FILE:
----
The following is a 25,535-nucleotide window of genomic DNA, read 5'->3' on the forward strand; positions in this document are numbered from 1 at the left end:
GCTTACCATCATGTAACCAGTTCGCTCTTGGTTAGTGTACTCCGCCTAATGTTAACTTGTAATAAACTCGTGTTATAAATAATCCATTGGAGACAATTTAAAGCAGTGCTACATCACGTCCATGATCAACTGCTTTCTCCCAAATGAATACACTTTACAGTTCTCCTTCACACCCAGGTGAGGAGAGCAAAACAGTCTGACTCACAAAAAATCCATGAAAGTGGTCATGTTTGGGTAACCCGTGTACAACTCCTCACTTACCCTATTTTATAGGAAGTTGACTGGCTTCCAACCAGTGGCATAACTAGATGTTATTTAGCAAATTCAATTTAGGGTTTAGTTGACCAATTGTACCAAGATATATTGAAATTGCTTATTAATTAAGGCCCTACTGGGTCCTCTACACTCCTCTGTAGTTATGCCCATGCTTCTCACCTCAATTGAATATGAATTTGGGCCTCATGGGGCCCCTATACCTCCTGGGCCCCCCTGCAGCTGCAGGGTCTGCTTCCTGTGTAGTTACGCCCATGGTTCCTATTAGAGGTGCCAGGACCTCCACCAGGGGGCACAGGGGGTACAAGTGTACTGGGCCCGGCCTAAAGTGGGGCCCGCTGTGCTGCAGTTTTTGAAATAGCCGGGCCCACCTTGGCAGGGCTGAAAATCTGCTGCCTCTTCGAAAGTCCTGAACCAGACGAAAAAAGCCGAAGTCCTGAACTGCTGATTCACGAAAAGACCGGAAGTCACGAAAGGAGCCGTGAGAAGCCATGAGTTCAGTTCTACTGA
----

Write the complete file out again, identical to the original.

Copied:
The following is a 25,535-nucleotide window of genomic DNA, read 5'->3' on the forward strand; positions in this document are numbered from 1 at the left end:
GCTTACCATCATGTAACCAGTTCGCTCTTGGTTAGTGTACTCCGCCTAATGTTAACTTGTAATAAACTCGTGTTATAAATAATCCATTGGAGACAATTTAAAGCAGTGCTACATCACGTCCATGATCAACTGCTTTCTCCCAAATGAATACACTTTACAGTTCTCCTTCACACCCAGGTGAGGAGAGCAAAACAGTCTGACTCACAAAAAATCCATGAAAGTGGTCATGTTTGGGTAACCCGTGTACAACTCCTCACTTACCCTATTTTATAGGAAGTTGACTGGCTTCCAACCAGTGGCATAACTAGATGTTATTTAGCAAATTCAATTTAGGGTTTAGTTGACCAATTGTACCAAGATATATTGAAATTGCTTATTAATTAAGGCCCTACTGGGTCCTCTACACTCCTCTGTAGTTATGCCCATGCTTCTCACCTCAATTGAATATGAATTTGGGCCTCATGGGGCCCCTATACCTCCTGGGCCCCCCTGCAGCTGCAGGGTCTGCTTCCTGTGTAGTTACGCCCATGGTTCCTATTAGAGGTGCCAGGACCTCCACCAGGGGGCACAGGGGGTACAAGTGTACTGGGCCCGGCCTAAAGTGGGGCCCGCTGTGCTGCAGTTTTTGAAATAGCCGGGCCCACCTTGGCAGGGCTGAAAATCTGCTGCCTCTTCGAAAGTCCTGAACCAGACGAAAAAAGCCGAAGTCCTGAACTGCTGATTCACGAAAAGACCGGAAGTCACGAAAGGAGCCGTGAGAAGCCATGAGTTCAGTTCTACTGA